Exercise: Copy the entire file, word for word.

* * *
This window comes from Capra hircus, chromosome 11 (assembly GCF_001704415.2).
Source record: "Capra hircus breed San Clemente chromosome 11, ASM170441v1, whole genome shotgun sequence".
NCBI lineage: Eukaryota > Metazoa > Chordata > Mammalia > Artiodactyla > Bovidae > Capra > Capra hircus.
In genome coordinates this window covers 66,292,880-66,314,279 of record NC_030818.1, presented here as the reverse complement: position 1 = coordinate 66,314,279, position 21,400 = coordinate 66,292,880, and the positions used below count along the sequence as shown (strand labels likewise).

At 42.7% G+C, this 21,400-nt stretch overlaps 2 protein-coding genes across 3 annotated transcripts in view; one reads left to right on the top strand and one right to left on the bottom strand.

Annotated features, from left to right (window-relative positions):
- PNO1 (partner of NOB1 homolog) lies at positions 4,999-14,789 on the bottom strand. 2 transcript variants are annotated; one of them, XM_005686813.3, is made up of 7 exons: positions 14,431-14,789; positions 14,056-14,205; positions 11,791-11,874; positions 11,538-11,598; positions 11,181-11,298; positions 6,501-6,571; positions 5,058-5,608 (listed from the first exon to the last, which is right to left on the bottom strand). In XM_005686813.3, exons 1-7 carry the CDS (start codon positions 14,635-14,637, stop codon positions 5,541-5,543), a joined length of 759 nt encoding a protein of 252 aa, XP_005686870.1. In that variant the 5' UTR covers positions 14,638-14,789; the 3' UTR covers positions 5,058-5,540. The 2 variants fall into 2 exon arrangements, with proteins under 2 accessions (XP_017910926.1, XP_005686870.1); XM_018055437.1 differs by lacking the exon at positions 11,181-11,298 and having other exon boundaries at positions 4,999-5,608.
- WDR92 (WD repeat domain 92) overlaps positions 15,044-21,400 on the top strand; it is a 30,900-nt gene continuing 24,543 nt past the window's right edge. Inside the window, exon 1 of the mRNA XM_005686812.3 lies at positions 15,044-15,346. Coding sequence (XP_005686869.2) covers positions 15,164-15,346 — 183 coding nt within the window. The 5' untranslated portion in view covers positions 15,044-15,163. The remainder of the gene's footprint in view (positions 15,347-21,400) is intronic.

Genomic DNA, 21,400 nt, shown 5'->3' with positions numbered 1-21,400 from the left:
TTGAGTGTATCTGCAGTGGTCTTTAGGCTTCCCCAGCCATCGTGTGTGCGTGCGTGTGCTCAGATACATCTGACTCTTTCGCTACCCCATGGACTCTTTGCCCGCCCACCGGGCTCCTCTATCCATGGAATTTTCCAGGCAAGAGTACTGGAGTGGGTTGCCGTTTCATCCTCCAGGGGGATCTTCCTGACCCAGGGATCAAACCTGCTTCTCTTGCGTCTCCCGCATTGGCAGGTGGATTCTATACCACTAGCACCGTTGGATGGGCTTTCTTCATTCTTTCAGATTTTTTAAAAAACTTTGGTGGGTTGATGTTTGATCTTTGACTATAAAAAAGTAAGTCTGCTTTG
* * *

This window comes from Capra hircus, chromosome 11 (assembly GCF_001704415.2).
Source record: "Capra hircus breed San Clemente chromosome 11, ASM170441v1, whole genome shotgun sequence".
NCBI lineage: Eukaryota > Metazoa > Chordata > Mammalia > Artiodactyla > Bovidae > Capra > Capra hircus.
In genome coordinates this window covers 66,292,880-66,314,279 of record NC_030818.1, presented here as the reverse complement: position 1 = coordinate 66,314,279, position 21,400 = coordinate 66,292,880, and the positions used below count along the sequence as shown (strand labels likewise).

At 42.7% G+C, this 21,400-nt stretch overlaps 2 protein-coding genes across 3 annotated transcripts in view; one reads left to right on the top strand and one right to left on the bottom strand.

Annotated features, from left to right (window-relative positions):
- PNO1 (partner of NOB1 homolog) lies at positions 4,999-14,789 on the bottom strand. 2 transcript variants are annotated; one of them, XM_005686813.3, is made up of 7 exons: positions 14,431-14,789; positions 14,056-14,205; positions 11,791-11,874; positions 11,538-11,598; positions 11,181-11,298; positions 6,501-6,571; positions 5,058-5,608 (listed from the first exon to the last, which is right to left on the bottom strand). In XM_005686813.3, exons 1-7 carry the CDS (start codon positions 14,635-14,637, stop codon positions 5,541-5,543), a joined length of 759 nt encoding a protein of 252 aa, XP_005686870.1. In that variant the 5' UTR covers positions 14,638-14,789; the 3' UTR covers positions 5,058-5,540. The 2 variants fall into 2 exon arrangements, with proteins under 2 accessions (XP_017910926.1, XP_005686870.1); XM_018055437.1 differs by lacking the exon at positions 11,181-11,298 and having other exon boundaries at positions 4,999-5,608.
- WDR92 (WD repeat domain 92) overlaps positions 15,044-21,400 on the top strand; it is a 30,900-nt gene continuing 24,543 nt past the window's right edge. Inside the window, exon 1 of the mRNA XM_005686812.3 lies at positions 15,044-15,346. Coding sequence (XP_005686869.2) covers positions 15,164-15,346 — 183 coding nt within the window. The 5' untranslated portion in view covers positions 15,044-15,163. The remainder of the gene's footprint in view (positions 15,347-21,400) is intronic.

Genomic DNA, 21,400 nt, shown 5'->3' with positions numbered 1-21,400 from the left:
TTGAGTGTATCTGCAGTGGTCTTTAGGCTTCCCCAGCCATCGTGTGTGCGTGCGTGTGCTCAGATACATCTGACTCTTTCGCTACCCCATGGACTCTTTGCCCGCCCACCGGGCTCCTCTATCCATGGAATTTTCCAGGCAAGAGTACTGGAGTGGGTTGCCGTTTCATCCTCCAGGGGGATCTTCCTGACCCAGGGATCAAACCTGCTTCTCTTGCGTCTCCCGCATTGGCAGGTGGATTCTATACCACTAGCACCGTTGGATGGGCTTTCTTCATTCTTTCAGATTTTTTAAAAAACTTTGGTGGGTTGATGTTTGATCTTTGACTATAAAAAAGTAAGTCTGCTTTG